Thursday, March 31, 2005

Half of Cancer Deaths Could Be Prevented

Lifestyle Changes, More Screening Could Have Big Impact

Yahoo! Health: Cancer News

March 31, 2005 12:00:00 AM PST

At least half of all cancer deaths in the United States could be prevented if Americans adopted a healthier lifestyle and made better use of available screening tests for the disease, a report from the American Cancer Society states.

The information is contained in Cancer Prevention and Early Detection Facts & Figures 2005, an annual ACS report that explores some of the risk factors for cancer that people can control and change.

The report highlights trends in tobacco use, eating habits, exercise patterns, and weight gain among adults and children. The report also discusses cancer screening and ways to help more people take advantage of these potentially life-saving tests that can often find cancer well before there are noticeable symptoms

Steps Forward, and Backward
In some areas, the report shows, the US has made progress in reducing the threat of cancer. For instance, fewer adults and children are smoking now compared to a few years ago. Tobacco use causes about 30% of all cancer deaths in the US, and about 87% of lung cancer deaths, according to the report.

Drops in smoking have been the result of many factors, including higher tobacco taxes, laws limiting smoking in public places, and anti-smoking advertising. But the report warns that many of the state programs that helped lower smoking rates have been drastically scaled back because of budget problems.

A serious and growing problem is weight gain among children and adults. An ACS study published in 2003 showed that excess weight raises the risk of dying from many types of cancer including breast cancer (in certain age groups), the most common cancer in women, and prostate cancer, the most common cancer in men.

About 35% of US adults are overweight and another 30% are considered obese. Nearly 16% of kids 6-19 are too heavy; heavy kids are more likely to become heavy adults with a higher risk of developing cancer and other serious diseases.

The obesity problem stems from a number of factors, according to the report. High-calorie foods are widely available and heavily marketed; Americans rely more than ever on cars to get around; schools have cut physical education programs; many kids favor television, video games, and computers over outdoor activities.

The report makes a number of recommendations for fighting the obesity trend. One of them is to follow ACS guidelines for nutrition and exercise. Others include encouraging restaurants to provide nutrition information so diners can make better food choices, designing communities that encourage exercise with safe sidewalks, bike lanes, and parks, and improving the quality of food served to children at school.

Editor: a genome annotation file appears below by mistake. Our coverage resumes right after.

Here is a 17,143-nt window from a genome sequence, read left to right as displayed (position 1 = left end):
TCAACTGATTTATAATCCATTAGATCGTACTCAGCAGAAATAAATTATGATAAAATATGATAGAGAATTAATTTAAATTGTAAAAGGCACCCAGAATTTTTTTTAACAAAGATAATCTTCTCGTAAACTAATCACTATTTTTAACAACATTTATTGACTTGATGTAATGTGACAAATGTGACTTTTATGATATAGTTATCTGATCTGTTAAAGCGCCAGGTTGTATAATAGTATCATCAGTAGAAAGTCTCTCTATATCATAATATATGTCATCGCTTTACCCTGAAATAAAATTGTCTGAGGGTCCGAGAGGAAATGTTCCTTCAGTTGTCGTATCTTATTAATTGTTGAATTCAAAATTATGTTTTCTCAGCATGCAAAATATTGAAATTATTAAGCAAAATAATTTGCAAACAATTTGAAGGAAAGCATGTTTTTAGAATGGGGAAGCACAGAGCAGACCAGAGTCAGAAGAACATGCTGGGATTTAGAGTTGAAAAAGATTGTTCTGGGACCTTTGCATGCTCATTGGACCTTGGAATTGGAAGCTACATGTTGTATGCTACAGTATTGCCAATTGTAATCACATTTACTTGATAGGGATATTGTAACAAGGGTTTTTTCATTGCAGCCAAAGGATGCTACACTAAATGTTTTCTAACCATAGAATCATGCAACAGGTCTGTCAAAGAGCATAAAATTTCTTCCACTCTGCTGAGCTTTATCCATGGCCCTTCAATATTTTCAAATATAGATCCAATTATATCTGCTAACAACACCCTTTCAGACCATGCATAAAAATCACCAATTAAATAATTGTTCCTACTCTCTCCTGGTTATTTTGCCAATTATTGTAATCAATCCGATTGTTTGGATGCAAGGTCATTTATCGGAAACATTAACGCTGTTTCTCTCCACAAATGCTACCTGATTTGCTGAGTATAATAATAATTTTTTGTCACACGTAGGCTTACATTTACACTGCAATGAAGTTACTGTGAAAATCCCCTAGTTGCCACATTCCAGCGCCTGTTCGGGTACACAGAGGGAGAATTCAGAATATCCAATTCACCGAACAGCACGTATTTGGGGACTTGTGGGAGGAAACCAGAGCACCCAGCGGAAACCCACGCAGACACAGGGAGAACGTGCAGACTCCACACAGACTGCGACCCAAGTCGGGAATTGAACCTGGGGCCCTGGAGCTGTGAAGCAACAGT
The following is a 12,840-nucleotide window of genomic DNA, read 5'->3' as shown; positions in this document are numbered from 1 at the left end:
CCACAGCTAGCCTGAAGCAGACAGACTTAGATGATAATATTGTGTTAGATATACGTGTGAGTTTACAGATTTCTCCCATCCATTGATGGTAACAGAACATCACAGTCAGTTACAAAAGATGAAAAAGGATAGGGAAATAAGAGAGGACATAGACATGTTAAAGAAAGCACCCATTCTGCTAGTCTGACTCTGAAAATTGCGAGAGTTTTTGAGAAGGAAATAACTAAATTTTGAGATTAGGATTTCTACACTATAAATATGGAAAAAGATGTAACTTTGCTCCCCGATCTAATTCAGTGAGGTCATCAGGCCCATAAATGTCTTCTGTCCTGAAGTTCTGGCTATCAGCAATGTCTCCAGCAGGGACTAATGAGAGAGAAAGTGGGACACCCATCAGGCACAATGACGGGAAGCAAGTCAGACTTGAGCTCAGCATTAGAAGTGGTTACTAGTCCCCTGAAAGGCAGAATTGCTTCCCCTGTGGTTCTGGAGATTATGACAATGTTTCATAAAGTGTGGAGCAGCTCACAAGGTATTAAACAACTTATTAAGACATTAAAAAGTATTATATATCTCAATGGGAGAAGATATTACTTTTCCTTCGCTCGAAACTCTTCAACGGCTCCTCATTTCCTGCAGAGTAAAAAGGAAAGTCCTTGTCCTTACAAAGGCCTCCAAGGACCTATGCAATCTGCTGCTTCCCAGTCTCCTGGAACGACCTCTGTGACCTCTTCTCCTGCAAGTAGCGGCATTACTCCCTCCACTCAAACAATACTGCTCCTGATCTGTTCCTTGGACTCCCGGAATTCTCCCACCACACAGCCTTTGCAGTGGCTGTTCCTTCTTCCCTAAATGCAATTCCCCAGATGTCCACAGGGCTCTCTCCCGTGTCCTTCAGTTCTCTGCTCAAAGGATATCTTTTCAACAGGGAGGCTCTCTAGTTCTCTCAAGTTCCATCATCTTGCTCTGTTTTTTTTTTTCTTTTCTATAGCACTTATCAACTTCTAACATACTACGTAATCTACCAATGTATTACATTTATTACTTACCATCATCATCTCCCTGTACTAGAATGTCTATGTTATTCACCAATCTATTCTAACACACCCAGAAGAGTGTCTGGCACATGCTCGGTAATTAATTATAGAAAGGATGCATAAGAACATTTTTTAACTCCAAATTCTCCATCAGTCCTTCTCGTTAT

Make Screening a Priority
Lifestyle changes are only part of the cancer equation, though. The report says following screening recommendations is also crucial to reducing the risk of dying from cancer. Screening can find cancers at their earliest stages, when they are easier to treat. In the case of colon cancer, screening can even prevent the disease altogether, by finding polyps so they can be removed before they turn into cancer.

Rates of screening for breast cancer and cervical cancer are generally high, though women without insurance are much less likely to get these important tests. Colon cancer screening, however, remains low. The report says improving insurance coverage of these procedures is key to increasing their use.

Comment: Not only is screening important, but prevention by eating right and taking antioxidants is critical. By the time screenings find the problem, it may also be too late.


DNA damage from micronutrient deficiencies is likely to be a major cause of cancer.
By Bruce N. Ames, professor of molecular and cell biology at UC Berkeley

A deficiency of any of the micronutrients: folic acid, Vitamin B12, Vitamin B6, niacin, Vitamin C, Vitamin E, iron, or zinc, mimics radiation in damaging DNA by causing single- and double-strand breaks, oxidative lesions, or both. For example, the percentage of the US population that has a low intake (<50% of the RDA) for each of these eight micronutrients ranges from 2 to >20%. A level of folate deficiency causing chromosome breaks was present in approximately 10% of the US population, and in a much higher percentage of the poor. Folate deficiency causes extensive incorporation of uracil into human DNA (4 million/cell), leading to chromosomal breaks. This mechanism is the likely cause of the increased colon cancer risk associated with low folate intake. Some evidence, and mechanistic considerations, suggest that Vitamin B12 (14% US elderly) and B6 (10% of US) deficiencies also cause high uracil and chromosome breaks. Micronutrient deficiency may explain, in good part, why the quarter of the population that eats the fewest fruits and vegetables (five portions a day is advised) has about double the cancer rate for most types of cancer when compared to the quarter with the highest intake. For example, 80% of American children and adolescents and 68% of adults do not eat five portions a day. Common micronutrient deficiencies are likely to damage DNA by the same mechanism as radiation and many chemicals, appear to be orders of magnitude more important, and should be compared for perspective. Remedying micronutrient deficiencies should lead to a major improvement in health and an increase in longevity at low cost.